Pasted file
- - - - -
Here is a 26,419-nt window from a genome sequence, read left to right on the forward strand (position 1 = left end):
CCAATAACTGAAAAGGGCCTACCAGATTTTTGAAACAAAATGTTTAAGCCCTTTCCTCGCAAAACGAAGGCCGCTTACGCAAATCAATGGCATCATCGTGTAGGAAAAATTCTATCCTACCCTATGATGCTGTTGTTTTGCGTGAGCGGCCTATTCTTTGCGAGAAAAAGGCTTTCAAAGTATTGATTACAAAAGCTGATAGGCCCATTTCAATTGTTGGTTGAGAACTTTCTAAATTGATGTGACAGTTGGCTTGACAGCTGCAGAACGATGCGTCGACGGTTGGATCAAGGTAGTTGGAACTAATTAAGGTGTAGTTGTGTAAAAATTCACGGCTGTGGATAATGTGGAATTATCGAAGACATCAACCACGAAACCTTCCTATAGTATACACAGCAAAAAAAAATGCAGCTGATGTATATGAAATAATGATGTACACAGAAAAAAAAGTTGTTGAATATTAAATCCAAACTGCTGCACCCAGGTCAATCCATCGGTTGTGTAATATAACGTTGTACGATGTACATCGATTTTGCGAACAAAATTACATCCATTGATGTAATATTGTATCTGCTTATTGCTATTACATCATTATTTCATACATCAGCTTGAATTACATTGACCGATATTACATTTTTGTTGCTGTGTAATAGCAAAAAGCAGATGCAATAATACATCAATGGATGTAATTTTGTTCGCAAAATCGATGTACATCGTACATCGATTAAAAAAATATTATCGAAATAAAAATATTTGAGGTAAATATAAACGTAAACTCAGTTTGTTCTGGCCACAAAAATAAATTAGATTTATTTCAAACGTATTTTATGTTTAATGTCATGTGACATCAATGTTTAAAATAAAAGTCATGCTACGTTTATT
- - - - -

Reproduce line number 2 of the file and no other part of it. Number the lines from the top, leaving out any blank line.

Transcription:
CCAATAACTGAAAAGGGCCTACCAGATTTTTGAAACAAAATGTTTAAGCCCTTTCCTCGCAAAACGAAGGCCGCTTACGCAAATCAATGGCATCATCGTGTAGGAAAAATTCTATCCTACCCTATGATGCTGTTGTTTTGCGTGAGCGGCCTATTCTTTGCGAGAAAAAGGCTTTCAAAGTATTGATTACAAAAGCTGATAGGCCCATTTCAATTGTTGGTTGAGAACTTTCTAAATTGATGTGACAGTTGGCTTGACAGCTGCAGAACGATGCGTCGACGGTTGGATCAAGGTAGTTGGAACTAATTAAGGTGTAGTTGTGTAAAAATTCACGGCTGTGGATAATGTGGAATTATCGAAGACATCAACCACGAAACCTTCCTATAGTATACACAGCAAAAAAAAATGCAGCTGATGTATATGAAATAATGATGTACACAGAAAAAAAAGTTGTTGAATATTAAATCCAAACTGCTGCACCCAGGTCAATCCATCGGTTGTGTAATATAACGTTGTACGATGTACATCGATTTTGCGAACAAAATTACATCCATTGATGTAATATTGTATCTGCTTATTGCTATTACATCATTATTTCATACATCAGCTTGAATTACATTGACCGATATTACATTTTTGTTGCTGTGTAATAGCAAAAAGCAGATGCAATAATACATCAATGGATGTAATTTTGTTCGCAAAATCGATGTACATCGTACATCGATTAAAAAAATATTATCGAAATAAAAATATTTGAGGTAAATATAAACGTAAACTCAGTTTGTTCTGGCCACAAAAATAAATTAGATTTATTTCAAACGTATTTTATGTTTAATGTCATGTGACATCAATGTTTAAAATAAAAGTCATGCTACGTTTATT